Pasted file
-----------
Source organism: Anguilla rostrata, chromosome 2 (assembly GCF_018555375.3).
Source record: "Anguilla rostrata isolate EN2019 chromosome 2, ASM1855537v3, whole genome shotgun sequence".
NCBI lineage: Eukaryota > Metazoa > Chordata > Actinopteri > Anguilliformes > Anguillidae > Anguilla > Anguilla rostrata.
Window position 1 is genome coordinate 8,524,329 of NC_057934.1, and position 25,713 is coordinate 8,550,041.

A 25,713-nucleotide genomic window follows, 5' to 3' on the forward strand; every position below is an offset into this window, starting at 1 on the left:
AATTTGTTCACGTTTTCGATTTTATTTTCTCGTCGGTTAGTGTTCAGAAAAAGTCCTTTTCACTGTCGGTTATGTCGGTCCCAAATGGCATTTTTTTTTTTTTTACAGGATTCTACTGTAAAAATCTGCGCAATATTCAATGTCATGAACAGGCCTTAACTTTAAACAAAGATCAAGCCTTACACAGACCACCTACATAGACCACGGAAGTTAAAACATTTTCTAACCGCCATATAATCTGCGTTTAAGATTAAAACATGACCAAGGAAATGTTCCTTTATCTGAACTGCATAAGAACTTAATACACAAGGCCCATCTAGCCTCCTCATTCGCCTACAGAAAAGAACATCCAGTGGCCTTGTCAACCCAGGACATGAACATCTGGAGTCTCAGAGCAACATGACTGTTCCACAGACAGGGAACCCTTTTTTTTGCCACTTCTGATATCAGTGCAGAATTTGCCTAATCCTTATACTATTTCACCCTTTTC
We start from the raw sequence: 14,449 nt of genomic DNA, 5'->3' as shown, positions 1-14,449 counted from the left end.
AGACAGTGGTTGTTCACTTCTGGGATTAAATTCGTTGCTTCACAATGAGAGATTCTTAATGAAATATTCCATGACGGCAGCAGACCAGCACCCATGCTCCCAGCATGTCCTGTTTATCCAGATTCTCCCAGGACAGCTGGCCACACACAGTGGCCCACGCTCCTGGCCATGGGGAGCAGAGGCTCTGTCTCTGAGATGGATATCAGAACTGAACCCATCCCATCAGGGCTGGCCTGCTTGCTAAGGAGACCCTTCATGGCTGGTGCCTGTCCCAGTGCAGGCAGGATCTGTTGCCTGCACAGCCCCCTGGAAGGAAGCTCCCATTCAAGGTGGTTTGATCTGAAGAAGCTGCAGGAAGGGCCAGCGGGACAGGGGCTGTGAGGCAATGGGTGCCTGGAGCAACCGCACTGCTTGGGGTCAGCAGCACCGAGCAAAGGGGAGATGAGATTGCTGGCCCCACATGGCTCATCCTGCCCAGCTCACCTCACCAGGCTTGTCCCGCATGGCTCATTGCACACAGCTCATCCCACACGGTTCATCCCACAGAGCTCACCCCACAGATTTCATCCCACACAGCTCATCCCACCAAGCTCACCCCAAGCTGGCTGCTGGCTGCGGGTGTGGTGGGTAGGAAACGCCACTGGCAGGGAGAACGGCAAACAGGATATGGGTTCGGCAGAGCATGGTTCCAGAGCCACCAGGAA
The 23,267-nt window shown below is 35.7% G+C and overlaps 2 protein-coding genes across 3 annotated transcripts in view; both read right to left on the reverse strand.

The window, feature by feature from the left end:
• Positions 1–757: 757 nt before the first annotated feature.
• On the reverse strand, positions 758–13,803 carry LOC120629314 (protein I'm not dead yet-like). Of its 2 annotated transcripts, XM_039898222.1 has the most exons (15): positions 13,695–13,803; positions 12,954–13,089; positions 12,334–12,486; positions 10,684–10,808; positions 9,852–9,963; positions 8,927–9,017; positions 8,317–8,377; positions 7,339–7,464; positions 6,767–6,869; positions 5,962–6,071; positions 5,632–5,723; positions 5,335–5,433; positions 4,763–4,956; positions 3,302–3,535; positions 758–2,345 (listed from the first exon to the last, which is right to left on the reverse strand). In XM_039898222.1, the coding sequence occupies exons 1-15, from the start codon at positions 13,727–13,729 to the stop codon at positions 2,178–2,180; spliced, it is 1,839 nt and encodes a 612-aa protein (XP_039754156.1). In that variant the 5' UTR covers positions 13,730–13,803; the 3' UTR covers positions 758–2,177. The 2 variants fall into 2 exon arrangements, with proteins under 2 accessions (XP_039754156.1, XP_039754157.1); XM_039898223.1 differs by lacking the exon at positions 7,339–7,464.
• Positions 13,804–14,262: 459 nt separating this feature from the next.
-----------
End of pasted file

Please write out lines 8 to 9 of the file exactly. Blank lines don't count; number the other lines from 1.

AGACAGTGGTTGTTCACTTCTGGGATTAAATTCGTTGCTTCACAATGAGAGATTCTTAATGAAATATTCCATGACGGCAGCAGACCAGCACCCATGCTCCCAGCATGTCCTGTTTATCCAGATTCTCCCAGGACAGCTGGCCACACACAGTGGCCCACGCTCCTGGCCATGGGGAGCAGAGGCTCTGTCTCTGAGATGGATATCAGAACTGAACCCATCCCATCAGGGCTGGCCTGCTTGCTAAGGAGACCCTTCATGGCTGGTGCCTGTCCCAGTGCAGGCAGGATCTGTTGCCTGCACAGCCCCCTGGAAGGAAGCTCCCATTCAAGGTGGTTTGATCTGAAGAAGCTGCAGGAAGGGCCAGCGGGACAGGGGCTGTGAGGCAATGGGTGCCTGGAGCAACCGCACTGCTTGGGGTCAGCAGCACCGAGCAAAGGGGAGATGAGATTGCTGGCCCCACATGGCTCATCCTGCCCAGCTCACCTCACCAGGCTTGTCCCGCATGGCTCATTGCACACAGCTCATCCCACACGGTTCATCCCACAGAGCTCACCCCACAGATTTCATCCCACACAGCTCATCCCACCAAGCTCACCCCAAGCTGGCTGCTGGCTGCGGGTGTGGTGGGTAGGAAACGCCACTGGCAGGGAGAACGGCAAACAGGATATGGGTTCGGCAGAGCATGGTTCCAGAGCCACCAGGAA
The 23,267-nt window shown below is 35.7% G+C and overlaps 2 protein-coding genes across 3 annotated transcripts in view; both read right to left on the reverse strand.